Shannon and Fearing combine their considerable talents to create a most bewitching tale of self-confidence and perseverance.

READ REVIEW

A VERY WITCHY SPELLING BEE

When young witch Cordelia enters a spelling bee, not only does she need to rely on her skills as an accomplished speller, but she must also use her wits to foil the competition…in the nicest way possible.

Cordelia really loves spelling and is quite good at it, but Mama thinks she may be too young to enter the Witches’ Double Spelling Bee. The contest is held only once every 10 years, and Cordelia wants to try. “I’ve studied. I’ve practiced. I’m ready to win!” Little does Cordelia know that the most recent winner, mean-spirited Beulah Divine, intends to keep her 130-year-long winning streak going. The night of the bee arrives, and the rules are clear. When called, the contestant selects a letter from a bowl, then must “choose something onstage and spell it. Using the letter…picked, cast a spell that transforms what you choose into something new. Spell the new word.” Cordelia impresses the crowd by using the “R” she selected to transform a “S-H-O-E into a H-O-R-S-E.” At the end, it’s down to sweet Cordelia and vicious Beulah. Other witches might be cowed, but Cordelia believes in herself. She pulls out an “R” to zap Beulah, who is a F-I-E-N-D, and change her into a F-R-I-E-N-D.

Shannon and Fearing combine their considerable talents to create a most bewitching tale of self-confidence and perseverance. (Picture book. 4-8)

Pub Date: Aug. 13, 2013

ISBN: 978-0-15-206696-3

Page Count: 32

Publisher: Harcourt

Review Posted Online: July 17, 2013

Kirkus Reviews Issue: Aug. 1, 2013

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Aims high but falls flat.

WILD SYMPHONY

Through 20 short poems, Maestro Mouse invites readers to meet a series of animals who have lessons to impart and a symphony to perform.

Brown, author of The DaVinci Code (2003) and other wildly popular titles for adults, here offers young listeners a poetry collection accompanied by music: a “symphony” performed, for readers equipped with an audio device and an internet connection, by the Zagreb Festival Orchestra. From the introduction of the conductor and the opening “Woodbird Welcome” to the closing “Cricket Lullaby,” the writer/composer uses poems made of three to eight rhyming couplets, each line with four strong beats, to introduce the animals who will be revealed in the final double gatefold as the players in an all-animal orchestra. Each poem also contains a lesson, reinforced by a short message (often on a banner or signpost). Thus, “When life trips them up a bit, / Cats just make the best of it” concludes the poem “Clumsy Kittens,” which is encapsulated by “Falling down is part of life. The best thing to do is get back on your feet!” The individual songs and poems may appeal to the intended audience, but collectively they don’t have enough variety to be read aloud straight through. Nor does the gathering of the orchestra provide a narrative arc. Batori’s cartoon illustrations are whimsically engaging, however. They include puzzles: hard-to-find letters that are said to form anagrams of instrument names and a bee who turns up somewhere in every scene.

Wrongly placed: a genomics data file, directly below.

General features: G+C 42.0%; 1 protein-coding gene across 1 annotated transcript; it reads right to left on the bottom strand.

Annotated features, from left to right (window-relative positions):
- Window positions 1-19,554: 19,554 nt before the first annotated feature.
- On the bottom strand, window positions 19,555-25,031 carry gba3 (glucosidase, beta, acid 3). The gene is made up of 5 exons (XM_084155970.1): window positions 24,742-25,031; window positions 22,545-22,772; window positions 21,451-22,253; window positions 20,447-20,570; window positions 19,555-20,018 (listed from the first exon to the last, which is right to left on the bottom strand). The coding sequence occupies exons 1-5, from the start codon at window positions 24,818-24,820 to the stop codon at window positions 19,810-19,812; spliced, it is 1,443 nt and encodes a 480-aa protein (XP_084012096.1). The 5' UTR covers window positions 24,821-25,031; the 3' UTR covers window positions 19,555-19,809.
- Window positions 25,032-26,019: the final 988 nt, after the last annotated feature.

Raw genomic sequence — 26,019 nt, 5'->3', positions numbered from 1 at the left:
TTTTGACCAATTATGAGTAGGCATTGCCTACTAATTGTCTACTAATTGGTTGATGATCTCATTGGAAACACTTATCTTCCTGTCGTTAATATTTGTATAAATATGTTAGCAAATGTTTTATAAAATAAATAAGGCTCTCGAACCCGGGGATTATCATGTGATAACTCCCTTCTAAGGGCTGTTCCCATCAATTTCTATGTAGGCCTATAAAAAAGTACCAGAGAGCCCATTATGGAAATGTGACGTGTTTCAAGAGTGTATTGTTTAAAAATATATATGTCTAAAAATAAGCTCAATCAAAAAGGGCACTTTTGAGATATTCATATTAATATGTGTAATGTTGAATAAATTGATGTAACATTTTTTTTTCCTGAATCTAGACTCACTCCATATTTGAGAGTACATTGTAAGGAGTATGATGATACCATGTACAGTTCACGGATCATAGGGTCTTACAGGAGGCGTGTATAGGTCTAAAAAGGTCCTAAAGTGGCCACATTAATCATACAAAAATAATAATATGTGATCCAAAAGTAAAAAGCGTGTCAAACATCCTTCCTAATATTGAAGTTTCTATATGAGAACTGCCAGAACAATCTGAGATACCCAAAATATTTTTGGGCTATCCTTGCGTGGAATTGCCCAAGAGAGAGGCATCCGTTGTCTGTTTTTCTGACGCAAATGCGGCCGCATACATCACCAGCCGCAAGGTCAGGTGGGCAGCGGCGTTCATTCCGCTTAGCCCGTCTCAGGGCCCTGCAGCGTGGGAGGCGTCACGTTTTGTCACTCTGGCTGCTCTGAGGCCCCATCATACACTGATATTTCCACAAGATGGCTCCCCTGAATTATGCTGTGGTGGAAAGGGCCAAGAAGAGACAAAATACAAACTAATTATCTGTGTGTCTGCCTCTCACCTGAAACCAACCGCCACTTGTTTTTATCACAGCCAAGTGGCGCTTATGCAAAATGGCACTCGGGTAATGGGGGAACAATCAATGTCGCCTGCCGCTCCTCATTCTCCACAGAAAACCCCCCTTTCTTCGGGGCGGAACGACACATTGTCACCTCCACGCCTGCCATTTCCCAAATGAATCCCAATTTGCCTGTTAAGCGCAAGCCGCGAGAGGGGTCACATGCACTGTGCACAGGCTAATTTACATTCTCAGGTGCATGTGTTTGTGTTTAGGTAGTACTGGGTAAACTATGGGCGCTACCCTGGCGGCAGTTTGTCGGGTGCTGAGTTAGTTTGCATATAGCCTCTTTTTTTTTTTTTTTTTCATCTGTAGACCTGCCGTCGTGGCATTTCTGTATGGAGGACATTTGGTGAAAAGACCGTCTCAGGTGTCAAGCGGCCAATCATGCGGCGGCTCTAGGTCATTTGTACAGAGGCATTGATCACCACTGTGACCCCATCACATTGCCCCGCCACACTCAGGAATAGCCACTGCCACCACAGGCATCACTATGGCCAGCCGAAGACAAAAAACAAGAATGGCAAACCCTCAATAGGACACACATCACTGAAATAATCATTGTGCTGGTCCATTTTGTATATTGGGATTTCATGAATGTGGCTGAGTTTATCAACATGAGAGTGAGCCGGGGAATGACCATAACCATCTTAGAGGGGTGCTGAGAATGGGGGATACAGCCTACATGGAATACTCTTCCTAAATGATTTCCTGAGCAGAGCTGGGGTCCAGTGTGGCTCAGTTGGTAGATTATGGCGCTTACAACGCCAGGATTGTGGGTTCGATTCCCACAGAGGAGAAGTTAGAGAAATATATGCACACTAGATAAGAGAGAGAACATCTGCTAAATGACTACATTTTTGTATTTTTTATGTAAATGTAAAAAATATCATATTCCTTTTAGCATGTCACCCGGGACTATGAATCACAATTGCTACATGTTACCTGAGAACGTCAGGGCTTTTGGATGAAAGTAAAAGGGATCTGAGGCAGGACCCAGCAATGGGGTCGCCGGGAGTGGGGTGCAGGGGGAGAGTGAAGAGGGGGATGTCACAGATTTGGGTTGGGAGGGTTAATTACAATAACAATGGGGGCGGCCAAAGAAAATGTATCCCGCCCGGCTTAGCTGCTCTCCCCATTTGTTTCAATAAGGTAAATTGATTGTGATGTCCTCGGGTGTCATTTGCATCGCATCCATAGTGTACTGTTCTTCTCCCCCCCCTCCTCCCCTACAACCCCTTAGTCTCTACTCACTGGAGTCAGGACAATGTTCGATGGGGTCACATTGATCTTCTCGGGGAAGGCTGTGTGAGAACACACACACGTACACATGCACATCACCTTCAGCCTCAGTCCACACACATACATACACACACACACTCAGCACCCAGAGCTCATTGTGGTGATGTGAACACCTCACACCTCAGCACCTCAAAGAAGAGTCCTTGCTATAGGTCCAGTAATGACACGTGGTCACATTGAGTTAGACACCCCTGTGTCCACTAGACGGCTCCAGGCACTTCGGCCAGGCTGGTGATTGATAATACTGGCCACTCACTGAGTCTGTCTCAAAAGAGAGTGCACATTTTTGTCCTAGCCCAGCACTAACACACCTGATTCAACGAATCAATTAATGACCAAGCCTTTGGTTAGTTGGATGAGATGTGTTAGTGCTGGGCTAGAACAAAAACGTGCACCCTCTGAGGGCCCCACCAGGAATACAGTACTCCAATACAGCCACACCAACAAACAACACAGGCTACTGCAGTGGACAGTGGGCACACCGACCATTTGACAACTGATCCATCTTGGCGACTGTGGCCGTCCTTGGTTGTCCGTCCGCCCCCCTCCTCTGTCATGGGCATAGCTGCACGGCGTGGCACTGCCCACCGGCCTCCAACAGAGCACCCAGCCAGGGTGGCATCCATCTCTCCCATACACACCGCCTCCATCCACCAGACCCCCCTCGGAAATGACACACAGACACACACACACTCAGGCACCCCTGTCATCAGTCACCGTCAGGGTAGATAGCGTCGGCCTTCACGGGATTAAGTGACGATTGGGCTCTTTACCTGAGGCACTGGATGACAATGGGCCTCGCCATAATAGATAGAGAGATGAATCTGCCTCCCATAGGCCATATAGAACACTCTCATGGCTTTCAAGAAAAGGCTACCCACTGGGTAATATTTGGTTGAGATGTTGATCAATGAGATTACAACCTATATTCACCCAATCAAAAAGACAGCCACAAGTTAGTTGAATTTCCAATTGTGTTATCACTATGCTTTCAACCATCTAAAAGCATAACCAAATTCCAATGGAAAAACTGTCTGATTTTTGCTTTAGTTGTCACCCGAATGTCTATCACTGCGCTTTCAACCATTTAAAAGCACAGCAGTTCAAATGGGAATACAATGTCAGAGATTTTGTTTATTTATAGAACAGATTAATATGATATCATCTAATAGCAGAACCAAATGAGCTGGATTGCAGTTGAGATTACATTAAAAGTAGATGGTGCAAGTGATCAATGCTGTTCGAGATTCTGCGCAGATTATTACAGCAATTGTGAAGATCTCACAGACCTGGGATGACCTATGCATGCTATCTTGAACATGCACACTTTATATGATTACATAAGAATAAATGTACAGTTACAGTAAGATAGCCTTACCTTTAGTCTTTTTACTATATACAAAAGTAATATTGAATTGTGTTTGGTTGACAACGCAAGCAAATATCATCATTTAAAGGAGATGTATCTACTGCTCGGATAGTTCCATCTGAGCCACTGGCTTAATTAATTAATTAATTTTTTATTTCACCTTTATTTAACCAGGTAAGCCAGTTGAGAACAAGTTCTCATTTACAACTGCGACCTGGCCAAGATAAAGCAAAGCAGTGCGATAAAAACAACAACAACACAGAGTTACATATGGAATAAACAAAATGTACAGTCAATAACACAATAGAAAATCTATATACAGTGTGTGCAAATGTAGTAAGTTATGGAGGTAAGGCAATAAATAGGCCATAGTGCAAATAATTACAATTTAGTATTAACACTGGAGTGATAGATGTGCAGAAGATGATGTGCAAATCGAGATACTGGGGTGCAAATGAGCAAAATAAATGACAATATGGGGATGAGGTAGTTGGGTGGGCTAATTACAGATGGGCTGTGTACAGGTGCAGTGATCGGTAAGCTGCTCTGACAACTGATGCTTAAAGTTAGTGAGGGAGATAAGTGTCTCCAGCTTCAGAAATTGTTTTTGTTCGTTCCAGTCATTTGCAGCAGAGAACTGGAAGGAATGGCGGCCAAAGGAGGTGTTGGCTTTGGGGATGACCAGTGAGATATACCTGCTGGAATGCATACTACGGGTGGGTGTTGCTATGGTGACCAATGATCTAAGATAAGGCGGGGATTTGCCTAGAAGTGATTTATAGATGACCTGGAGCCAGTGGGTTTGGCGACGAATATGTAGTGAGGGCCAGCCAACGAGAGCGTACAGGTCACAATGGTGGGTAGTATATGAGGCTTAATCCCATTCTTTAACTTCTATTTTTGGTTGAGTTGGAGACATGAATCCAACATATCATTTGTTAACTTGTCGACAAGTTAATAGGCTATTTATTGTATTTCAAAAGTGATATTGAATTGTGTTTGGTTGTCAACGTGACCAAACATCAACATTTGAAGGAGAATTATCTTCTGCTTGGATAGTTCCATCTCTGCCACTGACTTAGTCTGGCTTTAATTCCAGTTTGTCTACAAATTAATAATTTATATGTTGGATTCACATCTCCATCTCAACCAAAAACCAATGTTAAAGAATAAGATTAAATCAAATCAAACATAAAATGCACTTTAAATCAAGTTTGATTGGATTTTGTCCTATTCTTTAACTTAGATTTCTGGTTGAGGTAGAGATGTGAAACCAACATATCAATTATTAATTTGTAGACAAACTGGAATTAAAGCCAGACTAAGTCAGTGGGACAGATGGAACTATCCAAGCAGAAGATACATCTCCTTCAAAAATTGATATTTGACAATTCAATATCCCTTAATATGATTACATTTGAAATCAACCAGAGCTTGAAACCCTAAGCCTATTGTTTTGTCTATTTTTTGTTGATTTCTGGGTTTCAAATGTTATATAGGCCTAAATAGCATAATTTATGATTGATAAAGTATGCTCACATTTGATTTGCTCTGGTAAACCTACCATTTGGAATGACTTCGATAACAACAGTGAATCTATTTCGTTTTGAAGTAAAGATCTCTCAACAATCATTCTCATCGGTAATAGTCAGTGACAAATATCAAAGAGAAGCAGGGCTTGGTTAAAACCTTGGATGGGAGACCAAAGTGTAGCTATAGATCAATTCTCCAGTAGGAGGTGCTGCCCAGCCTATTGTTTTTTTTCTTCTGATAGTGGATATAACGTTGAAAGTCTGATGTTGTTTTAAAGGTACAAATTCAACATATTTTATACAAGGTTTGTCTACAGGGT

Aims high but falls flat. (Complete composition not available for review.) (Picture book. 4-7)

Pub Date: Sept. 1, 2020

ISBN: 978-0-593-12384-3

Page Count: 44

Publisher: Rodale Kids

Review Posted Online: May 3, 2020

Kirkus Reviews Issue: May 15, 2020

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The buoyant uplift seems a bit pre-packaged but spot-on nonetheless.

THE WORLD NEEDS MORE PURPLE PEOPLE

A monohued tally of positive character traits.

Purple is a “magic color,” affirm the authors (both actors, though Hart’s name recognition is nowhere near the level of Bell’s), and “purple people” are the sort who ask questions, laugh wholeheartedly, work hard, freely voice feelings and opinions, help those who might “lose” their own voices in the face of unkindness, and, in sum, can “JUST BE (the real) YOU.” Unlike the obsessive protagonist of Victoria Kann’s Pinkalicious franchise, being a purple person has “nothing to do with what you look like”—a point that Wiseman underscores with scenes of exuberantly posed cartoon figures (including versions of the authors) in casual North American attire but sporting a wide range of ages, skin hues, and body types. A crowded playground at the close (no social distancing here) displays all this wholesome behavior in action. Plenty of purple highlights, plus a plethora of broad smiles and wide-open mouths, crank up the visual energy—and if the earnest overall tone doesn’t snag the attention of young audiences, a grossly literal view of the young narrator and a grandparent “snot-out-our-nose laughing” should do the trick. (This book was reviewed digitally with 10.4-by-20.6-inch double-page spreads viewed at 22.2% of actual size.)

The buoyant uplift seems a bit pre-packaged but spot-on nonetheless. (Picture book. 6-8)

Pub Date: June 2, 2020

ISBN: 978-0-593-12196-2

Page Count: 40

Publisher: Random House

Review Posted Online: June 3, 2020

Kirkus Reviews Issue: June 15, 2020

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